For this year’s Take Back the Tech!, Philippines-based APC member Foundation for Media Alternatives (FMA) spotlighted the work of local activists on social media, ran workshops with university students and participated in a radio show, among other activities, to bring attention to the problem of online gender-based violence (GBV). FMA shared some campaign highlights with us and explained the importance of feminist and digital activism in the Philippines.
Take Back the Tech: You published a post each day of the campaign, explaining one of the Feminist Principles of the Internet (FPIs) and connecting it to the work of a local activist organisation. Why do you think it's important to find tangible (and local) examples of the FPIs in action?
Foundation for Media Alternatives: We wanted to make sure that we grounded the conversation in local contexts. We did this by showing how the FPIs are being embodied in the Philippines. We not only highlighted local activist organisations, but also individual people, start-ups and even a Filipina senator.
It was important to us to find tangible, local examples of FPIs in action because bringing these ideas into a local context allows people to see how it really relates to them. This has several important functions. First, seeing FPIs having an impact in your community means you will be more likely to care about it. Second, contextualising the FPIs makes conversations about feminism and technology more accessible to everyone. By highlighting people and organizations in Philippines communities who are showcasing FPIs, it becomes clear that these principles can be practiced anywhere, by anyone, in many different ways. Finally, we wanted to show young women and LGBTQIA+ people in local communities what they could strive for in the future. Representation is important, and showing off the work of Filipina women and queer folks means that younger generations will be able to see a road for themselves that they may not have known existed before.
TBTT: You also participated in a television show to discuss both online and offline GBV and how technology can be used as a tool to fight it. Can you share more about this experience?
FMA: UNTV, a major TV broadcast network with 24-hour programming, invited FMA to appear as a guest on 6 December 2018 to talk about the 16 days of activism to end violence against women. The segment aimed to create awareness on the prevalence of online gender-based violence in the Philippines and how to counter it. Thina attended on behalf of FMA, and the 30-minute discussion on online gender-based violence became interesting when she shared that FMA has been mapping different cases of online gender-based violence. The host raised his concerns with regard to increasing "sextortion", which primarily affects women and young girls, with perpetrators most commonly known to the person.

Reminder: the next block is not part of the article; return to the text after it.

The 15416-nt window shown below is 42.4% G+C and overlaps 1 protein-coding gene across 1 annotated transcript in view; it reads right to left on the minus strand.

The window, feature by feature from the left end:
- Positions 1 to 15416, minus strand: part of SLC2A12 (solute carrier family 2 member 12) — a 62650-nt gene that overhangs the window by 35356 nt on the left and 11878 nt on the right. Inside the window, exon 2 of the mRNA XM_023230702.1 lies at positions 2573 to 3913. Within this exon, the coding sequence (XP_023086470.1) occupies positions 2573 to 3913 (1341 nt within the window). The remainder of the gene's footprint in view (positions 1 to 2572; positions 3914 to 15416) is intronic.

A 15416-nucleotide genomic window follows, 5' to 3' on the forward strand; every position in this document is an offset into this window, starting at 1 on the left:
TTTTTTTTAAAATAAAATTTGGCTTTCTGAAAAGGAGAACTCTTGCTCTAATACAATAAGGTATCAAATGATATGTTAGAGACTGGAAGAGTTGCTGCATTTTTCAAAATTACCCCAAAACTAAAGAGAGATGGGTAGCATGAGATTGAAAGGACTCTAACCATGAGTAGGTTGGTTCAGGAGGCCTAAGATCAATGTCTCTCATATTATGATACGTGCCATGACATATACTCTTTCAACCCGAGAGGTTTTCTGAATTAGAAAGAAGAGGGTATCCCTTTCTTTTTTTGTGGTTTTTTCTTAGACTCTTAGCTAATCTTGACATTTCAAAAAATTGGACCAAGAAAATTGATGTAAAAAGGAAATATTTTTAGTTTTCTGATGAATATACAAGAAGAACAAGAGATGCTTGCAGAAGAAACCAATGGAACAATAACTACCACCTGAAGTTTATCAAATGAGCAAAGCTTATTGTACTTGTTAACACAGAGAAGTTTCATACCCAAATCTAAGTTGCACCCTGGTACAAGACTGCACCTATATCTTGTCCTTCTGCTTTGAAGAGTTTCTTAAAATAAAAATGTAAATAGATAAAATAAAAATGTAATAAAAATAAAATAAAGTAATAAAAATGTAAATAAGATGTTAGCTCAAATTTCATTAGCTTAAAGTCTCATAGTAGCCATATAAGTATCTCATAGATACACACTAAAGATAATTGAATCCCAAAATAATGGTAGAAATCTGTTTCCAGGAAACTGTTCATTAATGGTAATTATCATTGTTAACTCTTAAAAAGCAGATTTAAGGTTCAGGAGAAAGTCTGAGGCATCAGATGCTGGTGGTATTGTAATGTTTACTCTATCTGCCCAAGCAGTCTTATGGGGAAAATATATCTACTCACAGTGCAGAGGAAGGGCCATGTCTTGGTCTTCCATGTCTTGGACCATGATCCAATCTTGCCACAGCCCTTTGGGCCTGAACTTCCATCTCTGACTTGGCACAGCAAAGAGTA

TBTT: Can you tell us more about the discussion on the FPIs you organised in partnership with the University of the Philippines Gender and Anti-Sexual Harassment Office?
FMA: FMA, in partnership with the Anti-Sexual Harassment Office of the University of the Philippines (UP) in Diliman, Quezon City, conducted a half-day workshop discussion on the FPIs for 17 student leaders at the university on 26 November.
The activity was intended to introduce the FPIs to UP student leaders and bring them together to unpack, understand, apply, contextualise and deepen the principles through their own experiences and perspectives, as well as create a safe space for skills and knowledge sharing on pedagogies, methodologies and approaches for building confidence, growing knowledge and uptake of FPI.
FMA’s Thina Lopez asked the student leaders attending with background on feminism, how they see the internet nowadays and what kind of feminism they see online. They shared that they have seen some new dynamics in the digital environment where ICTs become a facilitating tool to extend violence against women from offline to online spaces, and raised some particular cases on campus.
Thina also urged the group to be more critical of the proposed or existing policies used to restrict someone’s expression online, for instance, the cybersex provision in the Philippine Cybercrime Prevention Act, which stipulates that the lascivious exhibition of sexual organs or sexual activity, with the aid of a computer system, is a crime. Many feminists said that “cybersex” is not well defined in the law, to the point that it could be used to endanger women’s sexual rights. Finally, Thina briefly introduced the Take Back the Tech! campaign, urging the student leaders to use technology as a tool to end violence against women and create safe digital spaces that protect everyone’s rights to participate freely and safely.
Read the full interview here.